"The girl sings for her cat."
Translation:Flickan sjunger för sin katt.
"Flickan sjunger för hennes katt." means the girl sings for other female's cat, isn't it?
The other female does not need to be present, hennes would still mean that it is some other female's cat.
The English sentence would be a lot better with "to", I think, but the Swedish sentence would get weird with "till". We've got to use the same sentences both ways, so this is a question of where we want to annoy our users: with shaky English translations, or by making it hard to translate back into Swedish.
Arnauti, you seem to be skeptical of using "for" in these types sentences, but I don't think you are correct to disparage such usage. When it is a performance art type deal, such as singing, reading, dancing, playing [music], in English it is very correct to say that you are doing it "for" someone. E.g. "Let me read a passage for you," "the pianist played for his mother." It is almost a cross between the "to/at" of direct action, such as "I throw a knife at you", and "for the benefit of/for the sake of", such as "I cooked an egg for breakfast".
If you can legitimately say that the girl could have potentially wanted the cat to benefit from or derive pleasure from her singing, "for" is very appropriate here in English. Thanks for your time!
Yeah I guess I put it a bit too strongly. I just figure that the default way of saying this in English would be to rather than for.
That might be the case—to me both sound fairly default especially for something like singing, but it might be regional. I had such a strong opinion above only because in a similar exercise I wrote "The man reads for the boy" and it was marked incorrect. I did report that one, but I can't find it now! Thanks for your reply.
Not entirely sure in which language you mean, but we do accept both "for" and "to" in English. Arnauti added them over three years ago. But till in Swedish is very unidiomatic here and should not be accepted.
No, you should always use för here. (Someone please correct me if I'm wrong)
Like half-perched on a rock, half in the water, with its head slowly bobbing along? :)
I believe åt is when there is travel involved. Used sometimes with åka. Jag åker ditt åt. Please correct me if I'm wrong.
We use för for things like berätta något för någon 'tell someone something', visa något för någon 'show something to someone' and many other cases like this, I like to call för the 'audience' preposition. We use till for giving things to people, and för for showing and telling (and similar meanings).
Hon sjunger till sin katt isn't totally impossible, but it would be more like She sings at her cat in English – not something you'd say without a very special context.
Do the words "för" and "till" have different meanings to you native speakers (the way the duolingo dictionary says) or do they both have their own distinct singular meanings, but are grouped in a different way than the English equivalents? I don't know if that makes sense, but I'm really trying to conceptualize the difference between these words so that I can try to understand them better.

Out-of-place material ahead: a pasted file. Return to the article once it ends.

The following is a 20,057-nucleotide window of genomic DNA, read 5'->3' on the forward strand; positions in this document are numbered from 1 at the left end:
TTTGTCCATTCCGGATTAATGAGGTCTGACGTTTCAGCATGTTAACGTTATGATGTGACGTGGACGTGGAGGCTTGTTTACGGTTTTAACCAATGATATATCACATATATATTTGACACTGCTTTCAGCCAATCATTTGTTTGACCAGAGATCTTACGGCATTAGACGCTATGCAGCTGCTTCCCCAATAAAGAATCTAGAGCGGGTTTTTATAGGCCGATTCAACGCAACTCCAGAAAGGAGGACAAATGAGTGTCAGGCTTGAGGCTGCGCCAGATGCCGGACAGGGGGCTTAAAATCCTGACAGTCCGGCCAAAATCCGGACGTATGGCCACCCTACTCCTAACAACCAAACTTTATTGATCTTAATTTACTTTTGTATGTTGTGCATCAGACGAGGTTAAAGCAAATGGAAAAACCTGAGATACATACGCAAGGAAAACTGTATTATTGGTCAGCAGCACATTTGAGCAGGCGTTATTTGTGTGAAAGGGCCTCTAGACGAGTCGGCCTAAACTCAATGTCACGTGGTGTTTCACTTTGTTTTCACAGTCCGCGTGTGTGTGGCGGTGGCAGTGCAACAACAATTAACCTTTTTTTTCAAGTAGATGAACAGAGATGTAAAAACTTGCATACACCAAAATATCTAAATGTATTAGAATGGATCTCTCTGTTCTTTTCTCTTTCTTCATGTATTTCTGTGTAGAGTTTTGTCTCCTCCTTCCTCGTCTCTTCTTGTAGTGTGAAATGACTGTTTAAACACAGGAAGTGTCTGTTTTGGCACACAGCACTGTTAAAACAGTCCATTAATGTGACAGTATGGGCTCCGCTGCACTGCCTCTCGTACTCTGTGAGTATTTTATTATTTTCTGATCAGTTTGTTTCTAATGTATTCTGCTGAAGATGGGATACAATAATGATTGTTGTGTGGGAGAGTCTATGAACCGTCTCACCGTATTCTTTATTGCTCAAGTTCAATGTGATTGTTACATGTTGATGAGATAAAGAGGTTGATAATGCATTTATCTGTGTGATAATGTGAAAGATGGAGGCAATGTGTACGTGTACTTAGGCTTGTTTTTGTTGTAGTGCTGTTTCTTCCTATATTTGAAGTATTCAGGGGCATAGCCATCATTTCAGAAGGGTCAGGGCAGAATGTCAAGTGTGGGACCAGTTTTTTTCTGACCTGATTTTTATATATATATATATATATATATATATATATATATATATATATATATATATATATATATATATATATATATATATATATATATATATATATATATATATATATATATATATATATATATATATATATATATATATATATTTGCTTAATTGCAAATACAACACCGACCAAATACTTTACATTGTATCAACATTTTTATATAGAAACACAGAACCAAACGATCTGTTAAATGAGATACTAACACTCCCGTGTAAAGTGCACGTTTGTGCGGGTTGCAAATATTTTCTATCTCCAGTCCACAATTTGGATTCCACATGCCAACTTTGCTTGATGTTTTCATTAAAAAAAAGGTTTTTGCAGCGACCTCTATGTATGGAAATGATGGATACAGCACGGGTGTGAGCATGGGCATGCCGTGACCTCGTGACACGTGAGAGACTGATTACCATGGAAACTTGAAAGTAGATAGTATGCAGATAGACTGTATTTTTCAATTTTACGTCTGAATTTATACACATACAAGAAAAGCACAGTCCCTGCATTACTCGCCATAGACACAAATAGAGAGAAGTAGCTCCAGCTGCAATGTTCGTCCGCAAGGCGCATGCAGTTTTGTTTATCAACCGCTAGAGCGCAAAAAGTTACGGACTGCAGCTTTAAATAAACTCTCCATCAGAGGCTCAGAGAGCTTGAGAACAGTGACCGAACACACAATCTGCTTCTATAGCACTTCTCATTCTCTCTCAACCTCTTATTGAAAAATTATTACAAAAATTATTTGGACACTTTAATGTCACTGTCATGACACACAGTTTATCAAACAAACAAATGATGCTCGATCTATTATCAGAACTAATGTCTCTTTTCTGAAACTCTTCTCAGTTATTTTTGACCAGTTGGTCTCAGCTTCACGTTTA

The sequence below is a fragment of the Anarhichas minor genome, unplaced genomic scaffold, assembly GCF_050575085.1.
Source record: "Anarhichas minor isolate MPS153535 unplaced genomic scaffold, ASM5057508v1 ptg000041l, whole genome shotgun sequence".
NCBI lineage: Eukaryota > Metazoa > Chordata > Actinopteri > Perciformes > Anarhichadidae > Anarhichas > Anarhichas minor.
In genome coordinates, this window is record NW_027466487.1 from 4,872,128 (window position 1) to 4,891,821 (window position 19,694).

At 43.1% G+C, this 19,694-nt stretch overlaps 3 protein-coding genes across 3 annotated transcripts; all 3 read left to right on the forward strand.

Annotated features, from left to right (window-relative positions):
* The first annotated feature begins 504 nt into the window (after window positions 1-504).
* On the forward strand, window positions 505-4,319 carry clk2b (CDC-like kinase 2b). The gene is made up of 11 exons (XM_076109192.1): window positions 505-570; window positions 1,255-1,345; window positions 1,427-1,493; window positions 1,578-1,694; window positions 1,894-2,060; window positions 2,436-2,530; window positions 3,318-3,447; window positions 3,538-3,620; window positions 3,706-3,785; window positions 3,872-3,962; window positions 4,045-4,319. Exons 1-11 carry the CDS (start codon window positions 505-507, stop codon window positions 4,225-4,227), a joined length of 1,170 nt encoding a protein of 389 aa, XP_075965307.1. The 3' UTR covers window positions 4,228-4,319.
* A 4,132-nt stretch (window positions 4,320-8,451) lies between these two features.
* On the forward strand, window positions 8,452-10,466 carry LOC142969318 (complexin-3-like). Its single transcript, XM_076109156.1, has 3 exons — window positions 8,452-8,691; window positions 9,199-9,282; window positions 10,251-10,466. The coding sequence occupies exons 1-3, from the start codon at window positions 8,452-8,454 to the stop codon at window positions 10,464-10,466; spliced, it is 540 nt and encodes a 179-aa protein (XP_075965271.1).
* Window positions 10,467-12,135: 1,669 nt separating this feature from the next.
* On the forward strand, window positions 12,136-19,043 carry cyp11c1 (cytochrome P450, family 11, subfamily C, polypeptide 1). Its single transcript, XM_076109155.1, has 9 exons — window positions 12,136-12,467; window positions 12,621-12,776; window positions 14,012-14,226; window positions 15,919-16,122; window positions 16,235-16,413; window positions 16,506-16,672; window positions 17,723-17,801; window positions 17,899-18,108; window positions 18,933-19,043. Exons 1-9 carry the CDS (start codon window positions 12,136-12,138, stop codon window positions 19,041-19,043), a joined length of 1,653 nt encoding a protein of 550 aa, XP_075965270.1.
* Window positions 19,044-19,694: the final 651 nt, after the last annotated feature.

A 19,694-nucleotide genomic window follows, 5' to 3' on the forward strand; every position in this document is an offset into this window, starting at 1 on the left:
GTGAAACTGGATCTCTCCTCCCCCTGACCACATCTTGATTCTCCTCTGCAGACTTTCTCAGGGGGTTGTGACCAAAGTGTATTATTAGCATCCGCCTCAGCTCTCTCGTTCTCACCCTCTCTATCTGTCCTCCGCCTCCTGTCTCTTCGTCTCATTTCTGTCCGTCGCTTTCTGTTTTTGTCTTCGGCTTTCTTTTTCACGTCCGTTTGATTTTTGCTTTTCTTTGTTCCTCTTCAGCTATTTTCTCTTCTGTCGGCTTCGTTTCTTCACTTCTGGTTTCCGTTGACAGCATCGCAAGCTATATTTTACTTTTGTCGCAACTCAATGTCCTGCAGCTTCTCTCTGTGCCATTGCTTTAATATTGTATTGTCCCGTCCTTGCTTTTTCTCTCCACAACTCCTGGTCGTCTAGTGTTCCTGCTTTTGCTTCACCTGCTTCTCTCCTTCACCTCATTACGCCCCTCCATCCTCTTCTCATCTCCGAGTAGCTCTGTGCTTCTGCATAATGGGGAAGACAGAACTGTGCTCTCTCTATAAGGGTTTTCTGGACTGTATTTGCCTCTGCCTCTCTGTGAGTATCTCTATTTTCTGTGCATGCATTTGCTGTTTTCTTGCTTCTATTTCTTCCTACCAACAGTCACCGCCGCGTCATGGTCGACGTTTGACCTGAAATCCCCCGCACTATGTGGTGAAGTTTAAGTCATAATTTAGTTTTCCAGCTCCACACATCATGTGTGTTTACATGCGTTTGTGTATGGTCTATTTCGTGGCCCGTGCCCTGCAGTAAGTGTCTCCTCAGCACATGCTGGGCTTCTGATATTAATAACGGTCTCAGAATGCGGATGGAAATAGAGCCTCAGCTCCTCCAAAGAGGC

Could someone explain when the proper time is to use 'tjenjen' instead of flickan?
I assume that you mean "tjej"/"tjejen". I feel that "flicka" is more used towards someone that's young. Though, I can't give you a simple list of rules for it. You just have to listen and read a lot to see when it fits and when it doesn't.
How do we know the use of "katten" in this case is referring to the girl's cat rather than just meaning "the cat"?
We don't really know that, it's just likely to be that way – Swedish very often uses the determinate form when English uses a possessive pronoun. Read more here: https://www.duolingo.com/comment/6014446
Edit: PS the suggested Swedish sentence is Flickan sjunger för sin katt.
I understand the difference between till and åt in that till generally involves something being given to someone else (ie it's for you) and åt is if someone does something for you, but i still dont get the difference between för and åt
I like to call för 'the audience preposition'. While för has very many uses, the meaning of 'audience' is central and prominent. So the meanings you mention are the most central ones for till and åt, and the idea of an audience is for för.
what exactly do you mean by audience? like if someone is singing for me "to me", as opposed to for me "in my place"?
Yes. It's also used with many verbs like visa något för något 'show something to someone' and the like.
It's a fine sentence but it isn't really implied that it's her cat that way.
How i know when to use för and till? "Mannen köper kläder till barnet" or "Kocken lagar mat åt oss" both mean "for"...
I wish there was a rule for when to use för or till. It's doing my nut in.
Can someone, a native speaker preferably, explain why these are used in this way. I see no rhyme or reason which means it's going to be difficult to get it right. These are from the questions:
Mannen köper kläder till barnet - for the child
Yet, flickan sjunger för sin katt - for her cat.
Yet, ankan simmer till flickan - to the girl.